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Prep + Safety
battle scars earned with honor

Restaurants have prep cooks who chop, spiral, grate, roast, chiffonade, and steam all day. In the business, prep makes or breaks a restaurant's bottom line, and the same holds true for home kitchens. Keep in mind that prep creates waste or prevents it, which makes this the most important step in cooking. You'll also see the influence of French culinary culture in professional kitchens, and knowing a few of these techniques will add to your repertoire... even for beginners. Ready, set, allons-y!


Safety First / Mise en Place / Batch Cooking at Home / Five Mother Sauces + Company / Mirepoix + Aromatics / Food Safety at Home / Nine Meal Prep Hacks / Plant Food Poisoning


Safety First

(seriously folks)

There are five main ingredients in every cuisine which make each dish regionally unique. Almost everyone eats cabbages, carrots, and onions, but how these staples are combined with local spices, herbs, and aromatics can create extraordinary flavors. Boredom is held at bay, as we add sumptuous ingredients to the usual suspects of food in the fridge.


Mise en Place

(putting in place)

From Wikipedia: "mise en place (me-zahn-plahs) is a French culinary phrase meaning 'putting in place' and refers to the setup required before cooking." Separate cut up onions, celery, garlic, bell pepper, and carrots, and voila! Food tastes better because the timing is tight and your mind is mellow.

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Batch Cooking at Home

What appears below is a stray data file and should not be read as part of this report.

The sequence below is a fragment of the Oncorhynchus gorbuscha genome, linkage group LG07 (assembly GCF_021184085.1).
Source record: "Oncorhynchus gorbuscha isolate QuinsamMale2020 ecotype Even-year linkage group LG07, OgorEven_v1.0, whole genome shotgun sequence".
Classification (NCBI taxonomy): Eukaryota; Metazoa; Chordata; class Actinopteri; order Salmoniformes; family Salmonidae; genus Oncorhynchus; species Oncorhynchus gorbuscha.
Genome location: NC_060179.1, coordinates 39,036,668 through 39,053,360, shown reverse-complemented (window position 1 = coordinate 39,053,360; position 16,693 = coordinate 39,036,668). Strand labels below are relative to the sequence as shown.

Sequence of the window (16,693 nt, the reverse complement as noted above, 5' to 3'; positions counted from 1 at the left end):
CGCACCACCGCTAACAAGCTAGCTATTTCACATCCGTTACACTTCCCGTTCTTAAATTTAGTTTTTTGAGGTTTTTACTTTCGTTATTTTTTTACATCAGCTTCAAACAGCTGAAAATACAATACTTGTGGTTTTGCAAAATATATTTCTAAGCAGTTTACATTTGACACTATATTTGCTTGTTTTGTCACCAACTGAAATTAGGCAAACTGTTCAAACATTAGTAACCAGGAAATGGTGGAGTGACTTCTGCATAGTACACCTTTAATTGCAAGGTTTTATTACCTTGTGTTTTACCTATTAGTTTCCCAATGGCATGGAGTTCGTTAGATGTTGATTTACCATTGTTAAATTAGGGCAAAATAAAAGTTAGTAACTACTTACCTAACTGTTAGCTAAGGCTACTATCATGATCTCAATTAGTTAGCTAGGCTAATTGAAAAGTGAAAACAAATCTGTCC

("build" supper in minutes)

There are two main ways to prepare food which can contribute to staying on track with a WFP lifestyle: pre-cutting and cooking, and leftovers. When I get home from a long hard day, my inner five-year-old is ravenous. If I have lemon-zest hummus and pre-cut celery or radishes waiting for me, I'm set. If I have al dente roasted veggies, pre-cut and cleaned kale, cooked hulled barley, and cooked navy beans in my fridge, I "build" supper in minutes. Also, leftovers tend to taste better with time, so enjoy your WPF lasagna and chili with delicious ease (they freeze well for up to about three months).

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Five Mother Sauces + Company

Vive la France! Every culinary tradition has its profound merits, with the French at the top of the culinary food chain (the Japanese are a close second in my humble opinion). Chefs around the world bow down to creative masters everywhere, tipping their hats to the French. Check out these sauces and their WPF versions, too. C'est parti!

Mirepoix + Aromatics

Mirepoix ("meer pwah") is a base combination of celery, carrots, and onions (any variety works). In New Orleans this is called the Holy Trinity, which uses celery, green bell peppers, and onions. Some restaurant kitchens have mirepoix prepped and ready to be added to just about anything, especially sauces, soups, and cassoulets as a base aromatic. Aromatics are foods that add flavor like onions, garlic, jalapeños, and mushrooms and are described here.

A useful kitchen hack: how we cut certain vegetables will make them into either an aromatic when smaller (like diced), or make them into an added veggie (larger cuts like slices or even whole in the case of garlic cloves or small shallots). It's how the flavor will either blend into a dish as an aromatic, or be one of the main flavors of the dish with larger cuts of aromatic foods. Pretty cool, eh?

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